4 Recommendations For The Future Of The Total Army


After nearly two years of bitter skirmishes between the three components of the U.S. Army — Active, National Guard, and Reserve — a congressionally mandated commission of retired Army leaders and Department of Defense officials will study the current force structure of America’s land force and make recommendations on its future composition. Though the National Commission on the Future of the Army was formed as a result of sparring between the three Army components and their interest groups, it presents an opportunity to create an Army capable of meeting the complex security threats our nation faces today and into the 21st century. With the Islamic State still controlling large swaths of Iraq and Syria, renewed uncertainty in Afghanistan and Russia’s perpetuation of “frozen conflicts” along its western border, the need for a decisive land force capable of meeting conventional, asymmetric and hybrid threats is as critical as ever.  So how can the Regular Army, Army National Guard, and Army Reserve work better to achieving that end? Here are four recommendations for the National Commission on the Future of the Army to consider.

1. Give the Total Force “teeth.”

The Total Force traces its origins to the final years of the Vietnam War when political pressure to end the draft laid the foundation for the creation of an “all-volunteer force.” Despite the Total Force concept being more than 40 years old, it often receives more lip service and passing reference than doctrinal recommendations on how best to put it into practice. The Army Operating Concept provides few mentions of the reserve components, which mostly consist of vague descriptions for leveraging partner capacity programs such as the State Partnership Program or National Guard and Reserve functions in homeland defense and disaster response missions. If a Regular Army commander wants to know how to utilize a National Guard agri-business development team or a Reserve information operations unit for a deployment, he or she has no guidelines. Delineating the availability, readiness, and unique skill sets of each component in Army policy will reduce confusion surrounding the Total Force concept and ultimately allow the Army to provide the proper units for any mission.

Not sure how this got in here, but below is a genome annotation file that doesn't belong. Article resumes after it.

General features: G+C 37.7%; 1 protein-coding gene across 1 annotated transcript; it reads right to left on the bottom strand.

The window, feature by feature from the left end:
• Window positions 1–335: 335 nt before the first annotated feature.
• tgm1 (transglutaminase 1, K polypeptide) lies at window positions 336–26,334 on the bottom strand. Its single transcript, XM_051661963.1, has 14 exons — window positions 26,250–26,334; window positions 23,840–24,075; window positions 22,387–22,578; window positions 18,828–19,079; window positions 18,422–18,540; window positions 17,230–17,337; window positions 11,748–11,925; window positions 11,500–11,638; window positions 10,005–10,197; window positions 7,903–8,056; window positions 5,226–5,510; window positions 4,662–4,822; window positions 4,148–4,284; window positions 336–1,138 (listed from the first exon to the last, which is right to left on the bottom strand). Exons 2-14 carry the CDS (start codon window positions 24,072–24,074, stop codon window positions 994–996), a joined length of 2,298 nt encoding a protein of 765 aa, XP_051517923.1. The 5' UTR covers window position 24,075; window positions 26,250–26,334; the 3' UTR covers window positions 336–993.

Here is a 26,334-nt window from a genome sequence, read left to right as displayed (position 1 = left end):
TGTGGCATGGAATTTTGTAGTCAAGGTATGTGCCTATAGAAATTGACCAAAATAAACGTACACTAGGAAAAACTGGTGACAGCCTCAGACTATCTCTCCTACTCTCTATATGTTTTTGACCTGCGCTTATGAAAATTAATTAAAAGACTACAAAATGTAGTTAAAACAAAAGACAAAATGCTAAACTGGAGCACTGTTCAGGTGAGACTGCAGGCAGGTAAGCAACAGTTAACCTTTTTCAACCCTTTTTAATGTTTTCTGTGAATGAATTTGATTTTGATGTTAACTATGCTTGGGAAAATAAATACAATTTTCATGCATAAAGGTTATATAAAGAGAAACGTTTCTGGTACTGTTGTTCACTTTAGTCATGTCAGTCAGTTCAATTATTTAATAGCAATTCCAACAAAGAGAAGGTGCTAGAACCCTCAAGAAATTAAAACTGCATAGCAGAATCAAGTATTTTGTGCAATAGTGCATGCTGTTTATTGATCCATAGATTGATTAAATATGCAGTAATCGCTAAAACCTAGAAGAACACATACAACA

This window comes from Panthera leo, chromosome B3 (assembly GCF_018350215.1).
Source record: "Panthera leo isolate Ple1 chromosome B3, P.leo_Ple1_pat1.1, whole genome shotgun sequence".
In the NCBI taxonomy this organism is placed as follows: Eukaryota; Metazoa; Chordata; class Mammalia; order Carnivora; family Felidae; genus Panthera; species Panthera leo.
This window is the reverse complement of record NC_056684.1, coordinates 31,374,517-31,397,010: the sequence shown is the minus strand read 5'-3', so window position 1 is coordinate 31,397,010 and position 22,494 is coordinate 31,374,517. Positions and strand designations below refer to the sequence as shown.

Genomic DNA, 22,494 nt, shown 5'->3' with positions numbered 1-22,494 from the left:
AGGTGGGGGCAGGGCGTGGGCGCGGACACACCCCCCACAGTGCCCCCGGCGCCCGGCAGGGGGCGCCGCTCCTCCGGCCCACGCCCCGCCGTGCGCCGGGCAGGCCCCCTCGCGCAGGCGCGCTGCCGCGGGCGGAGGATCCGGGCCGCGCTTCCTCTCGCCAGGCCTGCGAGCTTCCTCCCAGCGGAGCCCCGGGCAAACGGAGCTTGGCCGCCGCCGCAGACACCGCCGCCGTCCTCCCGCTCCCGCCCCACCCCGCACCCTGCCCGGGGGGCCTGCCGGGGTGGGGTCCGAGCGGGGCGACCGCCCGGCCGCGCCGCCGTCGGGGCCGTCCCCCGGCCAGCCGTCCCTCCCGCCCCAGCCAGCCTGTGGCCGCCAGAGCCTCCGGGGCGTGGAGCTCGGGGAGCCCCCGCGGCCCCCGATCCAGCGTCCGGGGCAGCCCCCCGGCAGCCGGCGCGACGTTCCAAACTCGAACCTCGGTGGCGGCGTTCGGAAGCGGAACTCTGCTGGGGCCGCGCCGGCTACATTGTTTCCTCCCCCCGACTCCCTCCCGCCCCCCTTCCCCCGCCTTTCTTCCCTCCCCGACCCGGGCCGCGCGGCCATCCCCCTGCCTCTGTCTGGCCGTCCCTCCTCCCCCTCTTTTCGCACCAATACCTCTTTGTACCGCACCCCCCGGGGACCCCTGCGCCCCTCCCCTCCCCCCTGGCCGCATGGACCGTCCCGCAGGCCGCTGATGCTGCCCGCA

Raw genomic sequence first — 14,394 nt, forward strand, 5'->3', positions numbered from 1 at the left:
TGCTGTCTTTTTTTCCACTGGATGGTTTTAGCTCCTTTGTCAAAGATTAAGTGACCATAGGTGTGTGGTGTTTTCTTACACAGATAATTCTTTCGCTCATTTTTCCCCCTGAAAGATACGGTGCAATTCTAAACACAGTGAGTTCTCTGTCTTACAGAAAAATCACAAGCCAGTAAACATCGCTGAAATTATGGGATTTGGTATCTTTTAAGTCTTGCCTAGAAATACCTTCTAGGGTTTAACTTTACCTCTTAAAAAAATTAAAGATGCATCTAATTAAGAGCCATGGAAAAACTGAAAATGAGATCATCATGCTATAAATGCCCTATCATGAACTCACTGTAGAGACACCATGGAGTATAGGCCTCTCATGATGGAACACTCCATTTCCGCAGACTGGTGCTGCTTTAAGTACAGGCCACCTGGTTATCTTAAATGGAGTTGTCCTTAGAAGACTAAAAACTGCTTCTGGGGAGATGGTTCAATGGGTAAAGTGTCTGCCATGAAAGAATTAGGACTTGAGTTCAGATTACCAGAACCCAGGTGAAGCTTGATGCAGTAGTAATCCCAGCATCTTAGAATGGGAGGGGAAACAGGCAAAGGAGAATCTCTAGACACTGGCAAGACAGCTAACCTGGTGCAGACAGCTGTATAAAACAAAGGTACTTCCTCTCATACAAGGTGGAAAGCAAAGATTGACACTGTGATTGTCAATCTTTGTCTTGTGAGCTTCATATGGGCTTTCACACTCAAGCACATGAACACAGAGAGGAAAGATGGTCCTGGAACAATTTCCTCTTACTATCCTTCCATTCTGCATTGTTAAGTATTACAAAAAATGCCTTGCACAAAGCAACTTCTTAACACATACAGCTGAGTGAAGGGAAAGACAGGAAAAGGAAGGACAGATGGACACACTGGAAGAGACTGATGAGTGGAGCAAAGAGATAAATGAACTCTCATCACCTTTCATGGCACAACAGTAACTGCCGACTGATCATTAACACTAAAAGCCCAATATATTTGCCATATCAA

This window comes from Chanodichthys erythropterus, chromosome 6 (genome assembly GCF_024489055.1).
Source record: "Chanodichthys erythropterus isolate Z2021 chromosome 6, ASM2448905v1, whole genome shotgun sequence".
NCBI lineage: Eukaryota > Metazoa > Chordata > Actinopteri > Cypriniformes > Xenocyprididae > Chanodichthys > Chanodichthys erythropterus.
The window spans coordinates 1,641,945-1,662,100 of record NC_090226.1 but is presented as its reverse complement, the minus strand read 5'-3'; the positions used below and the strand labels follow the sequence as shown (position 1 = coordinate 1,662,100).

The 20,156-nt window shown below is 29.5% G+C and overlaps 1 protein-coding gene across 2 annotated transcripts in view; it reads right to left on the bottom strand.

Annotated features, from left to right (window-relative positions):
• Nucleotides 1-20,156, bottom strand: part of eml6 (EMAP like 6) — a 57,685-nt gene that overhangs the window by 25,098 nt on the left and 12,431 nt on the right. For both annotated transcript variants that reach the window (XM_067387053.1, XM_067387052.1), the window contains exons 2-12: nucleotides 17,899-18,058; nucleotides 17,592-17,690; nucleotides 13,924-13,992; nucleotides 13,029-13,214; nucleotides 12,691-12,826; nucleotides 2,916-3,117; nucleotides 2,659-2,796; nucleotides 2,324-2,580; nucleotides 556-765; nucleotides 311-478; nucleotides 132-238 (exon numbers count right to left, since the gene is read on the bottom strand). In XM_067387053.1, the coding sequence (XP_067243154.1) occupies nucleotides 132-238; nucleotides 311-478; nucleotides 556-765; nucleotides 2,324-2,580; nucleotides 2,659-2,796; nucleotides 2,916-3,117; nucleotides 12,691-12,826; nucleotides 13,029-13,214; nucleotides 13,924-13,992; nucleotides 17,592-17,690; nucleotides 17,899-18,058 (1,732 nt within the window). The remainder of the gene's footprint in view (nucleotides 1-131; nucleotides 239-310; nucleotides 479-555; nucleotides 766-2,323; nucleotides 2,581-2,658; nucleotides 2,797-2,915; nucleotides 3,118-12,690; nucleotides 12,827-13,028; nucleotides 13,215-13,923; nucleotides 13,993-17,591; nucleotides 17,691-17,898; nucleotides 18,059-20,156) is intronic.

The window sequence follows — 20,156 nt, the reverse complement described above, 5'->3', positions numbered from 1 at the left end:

2. Keep Apache helicopters in the National Guard and Reserve.

In 2014, the Army unveiled the Aviation Restructuring Initiative in order to cut costs and fill the capability gap left by retiring the Kiowa Warrior helicopter. The proposal would remove Apache attack helicopters from the National Guard and Reserve in order to backfill Regular Army units’ Kiowa losses. Despite providing cost savings up front, the initiative is a shortsighted program that removes strategic depth for attack aviation. By taking the Apaches from the National Guard and Reserve, the Regular Army will no longer have a pool of combat-ready attack aviation units to draw from. During operations in Afghanistan and Iraq, National Guard and Reserve attack reconnaissance battalions were deployed frequently, and in some cases, provided the only attack aviation assets in theater.

Even more troubling is that Aviation Restructuring Initiative would fundamentally disrupt the repository of combat experience that Guard and Reserve Apache units bring to the table. One of the advantages of mirroring Regular Army capabilities in the National Guard and Reserve is that a “soft landing” is provided to Regular Army soldiers who are looking to get out of the service. By maintaining Apache units in the National Guard and Reserve, the Regular Army is better suited to retaining combat experienced aviators who grow tired of permanent change of station, but want to continue their service in a reduced capacity. Keeping attack aviation in the National Guard and Reserve provides a return on investment for the tens of thousands of taxpayer dollars invested in the training of these pilots.

3. Provide a continuum of service across the components.

Generally, the Army tends to view career progression across components as mostly linear. A soldier or officer in the Regular Army is expected to stay on active duty, then either separate from the service entirely or join a National Guard or Reserve unit. Similarly on the National Guard and Reserve side, most service members tend to stay in a reserve status for the majority of their careers, with the possibility of federal activation or full-time service — usually still within the reserve components.